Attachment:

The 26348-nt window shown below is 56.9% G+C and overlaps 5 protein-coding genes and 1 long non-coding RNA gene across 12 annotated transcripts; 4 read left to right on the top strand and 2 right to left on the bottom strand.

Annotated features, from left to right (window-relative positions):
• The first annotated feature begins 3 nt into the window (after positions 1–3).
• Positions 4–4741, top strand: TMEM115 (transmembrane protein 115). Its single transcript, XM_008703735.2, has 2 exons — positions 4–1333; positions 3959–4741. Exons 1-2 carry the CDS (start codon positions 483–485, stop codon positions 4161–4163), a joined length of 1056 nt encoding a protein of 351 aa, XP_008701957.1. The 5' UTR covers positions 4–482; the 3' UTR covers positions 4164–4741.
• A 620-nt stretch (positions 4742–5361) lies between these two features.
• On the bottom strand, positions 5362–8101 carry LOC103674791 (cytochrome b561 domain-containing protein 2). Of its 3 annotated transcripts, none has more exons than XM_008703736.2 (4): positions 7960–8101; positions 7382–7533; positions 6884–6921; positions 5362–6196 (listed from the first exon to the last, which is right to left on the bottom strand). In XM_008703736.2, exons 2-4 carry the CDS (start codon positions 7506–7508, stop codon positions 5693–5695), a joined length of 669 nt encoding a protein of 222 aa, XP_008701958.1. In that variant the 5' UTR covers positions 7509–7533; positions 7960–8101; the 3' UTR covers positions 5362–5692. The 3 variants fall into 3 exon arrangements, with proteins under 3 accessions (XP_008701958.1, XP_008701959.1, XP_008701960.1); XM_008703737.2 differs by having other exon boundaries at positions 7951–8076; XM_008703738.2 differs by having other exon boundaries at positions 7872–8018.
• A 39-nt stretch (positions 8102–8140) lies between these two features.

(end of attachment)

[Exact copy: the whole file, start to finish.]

The 26348-nt window shown below is 56.9% G+C and overlaps 5 protein-coding genes and 1 long non-coding RNA gene across 12 annotated transcripts; 4 read left to right on the top strand and 2 right to left on the bottom strand.

Annotated features, from left to right (window-relative positions):
• The first annotated feature begins 3 nt into the window (after positions 1–3).
• Positions 4–4741, top strand: TMEM115 (transmembrane protein 115). Its single transcript, XM_008703735.2, has 2 exons — positions 4–1333; positions 3959–4741. Exons 1-2 carry the CDS (start codon positions 483–485, stop codon positions 4161–4163), a joined length of 1056 nt encoding a protein of 351 aa, XP_008701957.1. The 5' UTR covers positions 4–482; the 3' UTR covers positions 4164–4741.
• A 620-nt stretch (positions 4742–5361) lies between these two features.
• On the bottom strand, positions 5362–8101 carry LOC103674791 (cytochrome b561 domain-containing protein 2). Of its 3 annotated transcripts, none has more exons than XM_008703736.2 (4): positions 7960–8101; positions 7382–7533; positions 6884–6921; positions 5362–6196 (listed from the first exon to the last, which is right to left on the bottom strand). In XM_008703736.2, exons 2-4 carry the CDS (start codon positions 7506–7508, stop codon positions 5693–5695), a joined length of 669 nt encoding a protein of 222 aa, XP_008701958.1. In that variant the 5' UTR covers positions 7509–7533; positions 7960–8101; the 3' UTR covers positions 5362–5692. The 3 variants fall into 3 exon arrangements, with proteins under 3 accessions (XP_008701958.1, XP_008701959.1, XP_008701960.1); XM_008703737.2 differs by having other exon boundaries at positions 7951–8076; XM_008703738.2 differs by having other exon boundaries at positions 7872–8018.
• A 39-nt stretch (positions 8102–8140) lies between these two features.